From Courage to Change, page 125, May 4
Who am I? When I came to Al-anon, I thought I knew the answer to that question, but I discovered that my answers were all out-of-date because I had long ago stopped asking myself who I was. I could tell you about the alcoholics and everyone else in my life–their likes and dislikes, opinions, feelings–but I had no such answers for myself.
Al-Anon gave me Twelve Steps with which to rediscover myself. Making a searching and fearless moral inventory of myself and sharing it with a trusted friend (Steps Four and Five) were especially helpful. It was the first time in a long time I had paid so much attention to myself! I also learned about myself by listening in meetings–when I identified wtih others, I gained insight into my own thoughts and feelings.
Today I know that I am a passionate, generous, opinionated, moody, honest, tactful, stubborn person. I know how I feel and what I think on an assortment of topics, and I am aware when these thoughts and feelings change. Al-Anon has given me back the only thing that was ever really mine to keep: myself.
Recovery is a wonderful word. It means getting something back. Today I will try to remember that “that something” is me.
“If a man happens to find himself . . . he has a mansion which he can inhabit with dignity all the days of his life.” ~James Michener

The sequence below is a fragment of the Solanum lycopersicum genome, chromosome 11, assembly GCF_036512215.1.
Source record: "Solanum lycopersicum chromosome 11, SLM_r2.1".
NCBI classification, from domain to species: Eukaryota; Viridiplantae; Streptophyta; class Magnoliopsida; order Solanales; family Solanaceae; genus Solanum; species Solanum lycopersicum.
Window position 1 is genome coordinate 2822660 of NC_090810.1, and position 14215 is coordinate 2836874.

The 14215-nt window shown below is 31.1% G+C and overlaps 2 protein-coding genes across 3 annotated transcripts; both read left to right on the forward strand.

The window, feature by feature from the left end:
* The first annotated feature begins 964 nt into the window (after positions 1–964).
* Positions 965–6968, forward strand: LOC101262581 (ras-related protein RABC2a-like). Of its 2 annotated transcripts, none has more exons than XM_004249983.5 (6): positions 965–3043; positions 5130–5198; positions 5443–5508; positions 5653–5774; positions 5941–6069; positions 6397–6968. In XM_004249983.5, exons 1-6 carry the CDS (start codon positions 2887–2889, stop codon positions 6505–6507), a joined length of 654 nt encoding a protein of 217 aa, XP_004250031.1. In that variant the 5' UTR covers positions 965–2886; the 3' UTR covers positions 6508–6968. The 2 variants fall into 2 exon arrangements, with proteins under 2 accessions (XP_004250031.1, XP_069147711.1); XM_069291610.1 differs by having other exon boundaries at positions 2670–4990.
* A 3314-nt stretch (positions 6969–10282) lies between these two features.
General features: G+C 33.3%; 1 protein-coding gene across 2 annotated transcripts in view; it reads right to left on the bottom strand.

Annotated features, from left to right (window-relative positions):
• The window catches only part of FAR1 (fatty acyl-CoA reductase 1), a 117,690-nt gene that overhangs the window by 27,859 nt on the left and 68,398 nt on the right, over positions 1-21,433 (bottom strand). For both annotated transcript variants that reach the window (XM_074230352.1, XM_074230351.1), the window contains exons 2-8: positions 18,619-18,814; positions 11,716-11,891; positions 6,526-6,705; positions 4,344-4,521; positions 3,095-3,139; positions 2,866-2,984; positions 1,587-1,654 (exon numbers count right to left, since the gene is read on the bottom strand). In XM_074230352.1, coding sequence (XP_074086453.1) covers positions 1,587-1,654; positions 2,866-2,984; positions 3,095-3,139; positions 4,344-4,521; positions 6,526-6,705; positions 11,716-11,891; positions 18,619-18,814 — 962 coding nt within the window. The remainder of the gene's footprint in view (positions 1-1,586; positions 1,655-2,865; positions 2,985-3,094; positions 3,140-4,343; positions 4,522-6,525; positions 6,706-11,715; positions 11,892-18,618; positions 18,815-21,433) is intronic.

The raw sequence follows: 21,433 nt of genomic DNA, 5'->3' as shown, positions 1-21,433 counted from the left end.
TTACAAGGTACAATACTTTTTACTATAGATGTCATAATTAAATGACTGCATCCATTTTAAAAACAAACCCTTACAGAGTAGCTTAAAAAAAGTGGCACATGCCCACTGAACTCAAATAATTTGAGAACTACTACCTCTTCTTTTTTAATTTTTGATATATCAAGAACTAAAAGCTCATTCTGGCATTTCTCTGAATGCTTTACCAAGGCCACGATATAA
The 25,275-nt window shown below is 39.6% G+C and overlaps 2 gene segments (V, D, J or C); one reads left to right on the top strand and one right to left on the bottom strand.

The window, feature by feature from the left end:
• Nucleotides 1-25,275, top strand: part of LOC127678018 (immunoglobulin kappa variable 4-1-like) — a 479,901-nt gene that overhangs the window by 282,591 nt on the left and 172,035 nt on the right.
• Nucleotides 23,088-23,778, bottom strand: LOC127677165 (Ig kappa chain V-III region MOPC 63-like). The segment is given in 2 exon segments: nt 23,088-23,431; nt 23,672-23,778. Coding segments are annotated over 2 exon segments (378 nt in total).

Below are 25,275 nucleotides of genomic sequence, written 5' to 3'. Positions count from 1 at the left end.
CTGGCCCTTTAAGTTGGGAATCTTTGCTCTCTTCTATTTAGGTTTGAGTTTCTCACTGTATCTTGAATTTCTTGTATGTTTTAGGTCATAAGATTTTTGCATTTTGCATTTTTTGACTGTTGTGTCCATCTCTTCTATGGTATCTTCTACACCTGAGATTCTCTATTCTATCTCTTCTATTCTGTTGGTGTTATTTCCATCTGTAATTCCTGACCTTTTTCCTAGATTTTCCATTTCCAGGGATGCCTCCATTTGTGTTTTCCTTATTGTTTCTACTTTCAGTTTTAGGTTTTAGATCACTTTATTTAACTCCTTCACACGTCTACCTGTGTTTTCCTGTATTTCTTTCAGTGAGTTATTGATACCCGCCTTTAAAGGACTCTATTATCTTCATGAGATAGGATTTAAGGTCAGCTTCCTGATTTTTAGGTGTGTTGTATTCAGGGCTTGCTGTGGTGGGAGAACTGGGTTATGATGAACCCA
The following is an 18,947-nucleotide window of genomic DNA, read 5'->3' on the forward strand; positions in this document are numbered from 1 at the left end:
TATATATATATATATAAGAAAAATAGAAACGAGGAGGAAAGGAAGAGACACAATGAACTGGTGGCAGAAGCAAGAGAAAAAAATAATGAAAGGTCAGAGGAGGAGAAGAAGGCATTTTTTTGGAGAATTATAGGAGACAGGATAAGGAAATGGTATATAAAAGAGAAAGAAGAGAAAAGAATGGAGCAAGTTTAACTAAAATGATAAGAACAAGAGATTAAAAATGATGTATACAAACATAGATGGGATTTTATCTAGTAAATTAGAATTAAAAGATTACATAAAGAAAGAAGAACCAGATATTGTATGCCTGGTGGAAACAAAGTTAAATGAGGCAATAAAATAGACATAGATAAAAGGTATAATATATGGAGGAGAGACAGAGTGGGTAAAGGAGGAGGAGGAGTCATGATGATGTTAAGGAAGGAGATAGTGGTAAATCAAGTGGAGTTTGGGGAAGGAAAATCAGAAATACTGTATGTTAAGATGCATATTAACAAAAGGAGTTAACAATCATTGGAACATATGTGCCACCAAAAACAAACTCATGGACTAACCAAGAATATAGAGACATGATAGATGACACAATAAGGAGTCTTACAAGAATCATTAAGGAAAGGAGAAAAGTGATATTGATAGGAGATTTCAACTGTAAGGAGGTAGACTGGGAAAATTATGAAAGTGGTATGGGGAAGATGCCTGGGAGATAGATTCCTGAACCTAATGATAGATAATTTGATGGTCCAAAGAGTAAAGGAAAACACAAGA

Step 4: Made a searching and fearless moral inventory of ourselves.
Today I admit to God, myself, and all you human beings reading this post, that I have stalled on my Step 4 work. I have strung together many days in a row of looking at my workbook, but never quite getting to the point of opening it.
Here’s what has been holding me back. My inventory has been searching and fearless all right, and it has brought to light a great many character defects, sinful attitudes, and shortcomings. I have vowed to be fearless about facing them all, and it has been exhausting and depressing.
Thank you, Father, for this meditation in Courage to Change today. Suddenly, I am realizing that taking my inventory means figuring out the totality of who I am. Focusing only on my shortcomings, without giving equal time to my strengths, is a disservice to myself and counterproductive to my recovery.
[Had to add this song – I was listening to it on my drive home today, and the lyrics and the mood compliment this post perfectly. Enjoy!]